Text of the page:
Historic Background: The Kingdom of France and the Ancien Régime
- The Kingdom of France comprised individual Provinces, Duchés and Comtés (medieval "duchies" and "counties" ruled by Dukes and Counts respectively), and associated lands that had come under overarching control of the King of France at various times and with differing degrees of integration. They were often culturally, historically and in some cases linguistically distinct - under a multi-tiered system that would eventually be called the Ancien régime.
- The French Revolution began in 1789 and culminated with the establishment of the first French Republic in 1792. In implementing the post-revolutionary era, the French provinces of the ancien régime were all subjected to re-organization - often in a manner intended to reconfigure and alter the historic regions and alliances. The French provinces were therefore often divided into portions, and in many cases these were recombined to create the new set of départements that would form the modern French Republic.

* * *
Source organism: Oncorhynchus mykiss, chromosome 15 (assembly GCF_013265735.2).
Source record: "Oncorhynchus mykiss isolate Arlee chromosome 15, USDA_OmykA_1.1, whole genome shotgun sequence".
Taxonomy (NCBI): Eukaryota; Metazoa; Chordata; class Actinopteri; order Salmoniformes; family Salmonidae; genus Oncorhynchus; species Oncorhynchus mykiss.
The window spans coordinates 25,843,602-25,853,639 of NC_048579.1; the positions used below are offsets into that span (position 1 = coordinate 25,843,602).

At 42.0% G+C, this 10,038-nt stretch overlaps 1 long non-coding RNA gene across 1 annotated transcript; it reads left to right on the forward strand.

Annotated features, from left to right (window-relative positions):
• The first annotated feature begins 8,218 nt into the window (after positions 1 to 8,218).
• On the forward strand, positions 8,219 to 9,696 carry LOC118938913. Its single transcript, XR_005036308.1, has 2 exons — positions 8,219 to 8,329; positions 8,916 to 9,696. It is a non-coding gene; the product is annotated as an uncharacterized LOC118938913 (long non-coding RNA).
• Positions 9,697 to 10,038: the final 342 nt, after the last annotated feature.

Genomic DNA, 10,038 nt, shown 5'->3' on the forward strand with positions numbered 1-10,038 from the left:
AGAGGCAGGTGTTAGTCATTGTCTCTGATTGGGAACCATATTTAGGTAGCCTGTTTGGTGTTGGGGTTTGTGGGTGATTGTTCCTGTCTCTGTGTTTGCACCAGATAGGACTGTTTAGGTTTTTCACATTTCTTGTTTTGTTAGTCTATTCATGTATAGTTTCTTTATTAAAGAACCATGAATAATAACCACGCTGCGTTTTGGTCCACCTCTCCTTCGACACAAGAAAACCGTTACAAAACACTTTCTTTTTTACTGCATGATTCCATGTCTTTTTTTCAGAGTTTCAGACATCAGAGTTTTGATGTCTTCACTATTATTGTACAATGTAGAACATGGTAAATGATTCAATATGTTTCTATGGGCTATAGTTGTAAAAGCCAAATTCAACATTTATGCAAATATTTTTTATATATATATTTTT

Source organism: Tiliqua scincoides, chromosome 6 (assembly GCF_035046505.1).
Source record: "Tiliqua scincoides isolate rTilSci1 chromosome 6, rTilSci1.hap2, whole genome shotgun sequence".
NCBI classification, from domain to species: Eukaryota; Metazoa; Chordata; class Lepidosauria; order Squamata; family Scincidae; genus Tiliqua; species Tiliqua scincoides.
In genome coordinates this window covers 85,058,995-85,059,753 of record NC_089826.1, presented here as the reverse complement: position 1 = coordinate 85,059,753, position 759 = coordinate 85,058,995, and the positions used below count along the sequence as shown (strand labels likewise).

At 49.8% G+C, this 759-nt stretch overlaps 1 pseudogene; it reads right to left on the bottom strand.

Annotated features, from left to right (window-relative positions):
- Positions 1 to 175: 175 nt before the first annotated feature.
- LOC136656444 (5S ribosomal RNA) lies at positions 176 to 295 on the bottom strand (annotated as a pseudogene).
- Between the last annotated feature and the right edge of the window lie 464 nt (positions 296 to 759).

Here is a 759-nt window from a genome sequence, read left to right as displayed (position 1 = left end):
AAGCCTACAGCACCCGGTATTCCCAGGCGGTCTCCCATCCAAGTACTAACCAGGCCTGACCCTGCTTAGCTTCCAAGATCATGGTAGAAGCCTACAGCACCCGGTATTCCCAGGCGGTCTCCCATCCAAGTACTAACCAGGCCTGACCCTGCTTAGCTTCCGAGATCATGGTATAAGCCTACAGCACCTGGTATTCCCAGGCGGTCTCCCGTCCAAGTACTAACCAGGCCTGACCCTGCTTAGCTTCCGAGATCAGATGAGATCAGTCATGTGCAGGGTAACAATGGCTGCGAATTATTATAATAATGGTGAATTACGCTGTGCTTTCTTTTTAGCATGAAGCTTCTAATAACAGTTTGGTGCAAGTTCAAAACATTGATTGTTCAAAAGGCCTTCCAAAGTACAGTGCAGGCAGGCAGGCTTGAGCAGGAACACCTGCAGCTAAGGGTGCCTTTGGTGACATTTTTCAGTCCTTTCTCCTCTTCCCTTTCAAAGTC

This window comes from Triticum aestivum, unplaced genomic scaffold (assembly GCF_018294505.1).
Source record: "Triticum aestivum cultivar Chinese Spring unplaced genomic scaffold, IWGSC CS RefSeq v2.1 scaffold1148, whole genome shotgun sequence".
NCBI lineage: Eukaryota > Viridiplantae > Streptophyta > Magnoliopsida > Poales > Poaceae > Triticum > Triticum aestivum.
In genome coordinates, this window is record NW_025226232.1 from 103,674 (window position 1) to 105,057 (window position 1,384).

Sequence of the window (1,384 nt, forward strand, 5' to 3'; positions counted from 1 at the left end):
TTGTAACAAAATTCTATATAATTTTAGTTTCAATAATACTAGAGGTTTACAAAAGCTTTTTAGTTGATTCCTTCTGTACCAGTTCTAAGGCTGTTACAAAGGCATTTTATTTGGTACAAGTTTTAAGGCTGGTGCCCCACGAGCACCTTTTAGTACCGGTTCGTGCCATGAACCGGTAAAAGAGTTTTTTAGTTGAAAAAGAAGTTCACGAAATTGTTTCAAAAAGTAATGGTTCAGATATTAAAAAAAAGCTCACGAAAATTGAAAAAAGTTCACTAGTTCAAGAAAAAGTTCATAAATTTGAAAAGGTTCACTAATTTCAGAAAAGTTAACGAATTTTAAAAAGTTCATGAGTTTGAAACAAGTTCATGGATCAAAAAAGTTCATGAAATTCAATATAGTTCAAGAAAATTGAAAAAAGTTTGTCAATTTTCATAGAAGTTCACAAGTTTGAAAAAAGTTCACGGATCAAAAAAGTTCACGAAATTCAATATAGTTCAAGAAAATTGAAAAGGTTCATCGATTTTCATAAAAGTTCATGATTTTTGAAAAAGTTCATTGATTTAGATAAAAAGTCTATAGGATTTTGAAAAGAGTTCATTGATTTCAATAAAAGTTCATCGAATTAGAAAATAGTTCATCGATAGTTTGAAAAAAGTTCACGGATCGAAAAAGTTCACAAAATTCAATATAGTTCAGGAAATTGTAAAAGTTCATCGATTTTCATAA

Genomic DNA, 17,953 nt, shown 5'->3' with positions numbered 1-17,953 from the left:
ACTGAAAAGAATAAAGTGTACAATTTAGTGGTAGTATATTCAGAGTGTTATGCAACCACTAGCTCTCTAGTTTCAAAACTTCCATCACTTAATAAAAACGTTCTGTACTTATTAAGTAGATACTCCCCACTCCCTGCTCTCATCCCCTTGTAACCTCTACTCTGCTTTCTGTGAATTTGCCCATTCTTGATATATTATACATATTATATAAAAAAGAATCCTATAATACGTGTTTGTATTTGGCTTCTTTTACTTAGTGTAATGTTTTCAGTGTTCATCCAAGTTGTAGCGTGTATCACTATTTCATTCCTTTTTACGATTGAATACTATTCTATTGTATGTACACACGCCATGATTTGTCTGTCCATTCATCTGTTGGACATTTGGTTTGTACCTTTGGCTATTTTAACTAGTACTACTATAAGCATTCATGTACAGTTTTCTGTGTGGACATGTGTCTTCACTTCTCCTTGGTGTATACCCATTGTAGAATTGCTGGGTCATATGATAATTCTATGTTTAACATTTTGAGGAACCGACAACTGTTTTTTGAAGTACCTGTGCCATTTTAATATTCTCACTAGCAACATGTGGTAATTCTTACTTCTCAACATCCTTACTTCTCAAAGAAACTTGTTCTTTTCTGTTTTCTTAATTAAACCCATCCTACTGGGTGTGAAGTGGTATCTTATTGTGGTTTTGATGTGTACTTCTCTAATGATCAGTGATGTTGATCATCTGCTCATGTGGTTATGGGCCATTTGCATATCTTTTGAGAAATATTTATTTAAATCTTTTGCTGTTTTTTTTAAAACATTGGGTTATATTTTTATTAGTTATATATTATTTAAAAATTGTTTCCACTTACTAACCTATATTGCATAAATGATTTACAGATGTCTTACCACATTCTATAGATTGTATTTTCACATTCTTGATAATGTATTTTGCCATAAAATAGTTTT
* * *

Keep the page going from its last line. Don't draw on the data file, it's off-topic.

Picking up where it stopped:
- An overview of the transition from French provinces to subsequent departments is provided by the France Project, along with maps of individual provinces at France from Provinces to Departments.
- An expandable map entitled France Provinces en 1789 by Vidal-Lablache shows the geographic relationships between historic provinces and modern departments as of 1789 and is also available via the France Project.
Historic Province to Modern Départements
Royaume de France
Paysage de vignes
|Landes, Gers, Hautes-Pyrénées, parts of Gironde, Lot-et-Garonne, Tarn-et-Garonne, Haute-Garonne, Ariège, Pyrénées-Atlantiques|
- ↑ Wikipedia France - Ancien Régime
- ↑ Wikipédia Territoires du royaume de France
- ↑ Wikipedia Departments of France
- ↑ Wikipédia Département français
- ↑ WikiTree France Project France from Provinces to Departments
- ↑ WikiTree France Project Carte des provinces avec les limites des départements de 1791
- ↑ Wikipédia Gascogne